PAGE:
• Hold the cube with both hands with your thumb and middle fingers. You can also use your other fingers to hold the cube for more stability.
  • Leave your index fingers free to rotate the cube.

Step 3: Trigger Moves

Now that you have your white cross and have learned how to hold the cube upside/in the proper position, the next step is to fix the other white stickers on the bottom face. If you find extra white stickers on the corners, this is nothing to worry about.

As long as you have the white cross, everything is in order.

Before you can solve the other white corners, there is a fundamental notation you’ll need to learn. This notation is called a trigger move and is pivotal to solving the puzzle. 

Right Trigger Move

Trigger moves are easy once you understand the notations. For a right trigger move, the notation is: R, U, R’ 

  • R – Move the right face upwards, away from you.
  • U – Move the upper face with your right index finger towards you.
  • R’ – Move the right face downwards, back towards you.
Left Trigger Move

The left trigger move is the same as the right trigger—only that this time you’re using your left index finger to rotate the cube. The cube notation here is: L, U, L’

  • L – Move the left face away from you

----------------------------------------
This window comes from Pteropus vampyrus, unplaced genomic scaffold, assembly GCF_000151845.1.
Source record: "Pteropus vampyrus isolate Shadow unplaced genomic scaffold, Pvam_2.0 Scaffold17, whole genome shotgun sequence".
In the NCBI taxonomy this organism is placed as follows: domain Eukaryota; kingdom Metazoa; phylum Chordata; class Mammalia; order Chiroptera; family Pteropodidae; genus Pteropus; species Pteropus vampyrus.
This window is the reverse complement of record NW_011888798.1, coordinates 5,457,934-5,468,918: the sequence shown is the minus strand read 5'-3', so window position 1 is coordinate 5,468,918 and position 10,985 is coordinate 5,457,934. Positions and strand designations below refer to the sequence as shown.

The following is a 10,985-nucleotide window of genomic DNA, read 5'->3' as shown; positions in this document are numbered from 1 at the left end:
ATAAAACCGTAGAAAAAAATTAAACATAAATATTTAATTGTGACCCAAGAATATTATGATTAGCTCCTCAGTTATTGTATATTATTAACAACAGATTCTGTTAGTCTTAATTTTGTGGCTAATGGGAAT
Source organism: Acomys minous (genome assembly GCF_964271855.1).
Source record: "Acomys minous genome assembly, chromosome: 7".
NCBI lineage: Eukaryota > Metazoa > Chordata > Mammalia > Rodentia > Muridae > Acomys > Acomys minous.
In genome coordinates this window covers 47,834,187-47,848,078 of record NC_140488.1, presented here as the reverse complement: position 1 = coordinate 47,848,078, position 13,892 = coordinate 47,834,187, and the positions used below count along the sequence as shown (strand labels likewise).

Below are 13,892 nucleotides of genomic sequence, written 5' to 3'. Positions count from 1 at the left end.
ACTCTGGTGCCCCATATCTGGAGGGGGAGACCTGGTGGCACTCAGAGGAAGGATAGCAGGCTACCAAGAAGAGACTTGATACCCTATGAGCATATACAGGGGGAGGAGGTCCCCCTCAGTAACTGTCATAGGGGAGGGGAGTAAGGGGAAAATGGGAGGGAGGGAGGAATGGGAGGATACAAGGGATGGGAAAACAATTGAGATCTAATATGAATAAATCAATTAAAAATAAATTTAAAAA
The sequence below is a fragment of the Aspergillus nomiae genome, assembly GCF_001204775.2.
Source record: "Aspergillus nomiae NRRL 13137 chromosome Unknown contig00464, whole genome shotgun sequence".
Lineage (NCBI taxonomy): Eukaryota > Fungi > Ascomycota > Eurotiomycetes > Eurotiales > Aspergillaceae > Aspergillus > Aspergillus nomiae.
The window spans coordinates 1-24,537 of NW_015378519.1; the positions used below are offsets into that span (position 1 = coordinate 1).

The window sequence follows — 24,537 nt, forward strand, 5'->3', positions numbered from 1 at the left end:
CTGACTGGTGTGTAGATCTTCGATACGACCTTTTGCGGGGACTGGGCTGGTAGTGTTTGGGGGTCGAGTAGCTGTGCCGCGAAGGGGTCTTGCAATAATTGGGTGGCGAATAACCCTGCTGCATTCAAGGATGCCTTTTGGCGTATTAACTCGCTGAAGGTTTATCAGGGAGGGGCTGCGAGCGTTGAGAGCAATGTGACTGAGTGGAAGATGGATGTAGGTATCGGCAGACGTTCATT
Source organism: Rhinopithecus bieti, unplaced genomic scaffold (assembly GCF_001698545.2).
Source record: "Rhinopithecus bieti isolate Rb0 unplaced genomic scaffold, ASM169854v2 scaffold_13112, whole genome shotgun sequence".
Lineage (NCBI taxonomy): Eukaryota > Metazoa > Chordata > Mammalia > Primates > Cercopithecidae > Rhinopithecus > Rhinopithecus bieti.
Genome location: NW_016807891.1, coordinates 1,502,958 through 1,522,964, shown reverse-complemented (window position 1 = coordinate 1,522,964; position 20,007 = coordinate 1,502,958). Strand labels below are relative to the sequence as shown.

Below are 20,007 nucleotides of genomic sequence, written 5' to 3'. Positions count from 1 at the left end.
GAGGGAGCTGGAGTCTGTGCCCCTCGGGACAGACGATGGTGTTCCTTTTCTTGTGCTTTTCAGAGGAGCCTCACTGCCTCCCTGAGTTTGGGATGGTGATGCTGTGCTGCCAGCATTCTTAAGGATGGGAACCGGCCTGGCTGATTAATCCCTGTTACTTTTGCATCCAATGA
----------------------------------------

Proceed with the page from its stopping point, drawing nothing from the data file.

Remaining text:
• U – Move the upper face with your left index finger towards you
  • L’ – Move the left face back towards you

Step 4: Solve White Corners

Try initiating the right and left trigger moves to see if you’ve gotten the hang of it. You can also run through the steps we’ve addressed above again to see if you really understand what’s going on.

Now, once you have the white cross, you’ll need to initiate the left or right trigger moves to solve the first layer corners on the bottom of the cube. Once again, the middle centerpieces are important for what we’ll do here. You’ll find the white corner pieces on different sides of the cube—usually on the left and right faces of the top layer.

To place the white stickers in the correct position, check what colors are on the other side of the white stickers and orient them towards their matching centerpieces. For example, if you have a white corner piece with an adjoining blue, rotate the top layer until the blue meets the face with a blue centerpiece.

You should have something like this:

As you can see in the above image, the adjoining green sticker on the white corner piece is oriented correctly towards the face with a green centerpiece.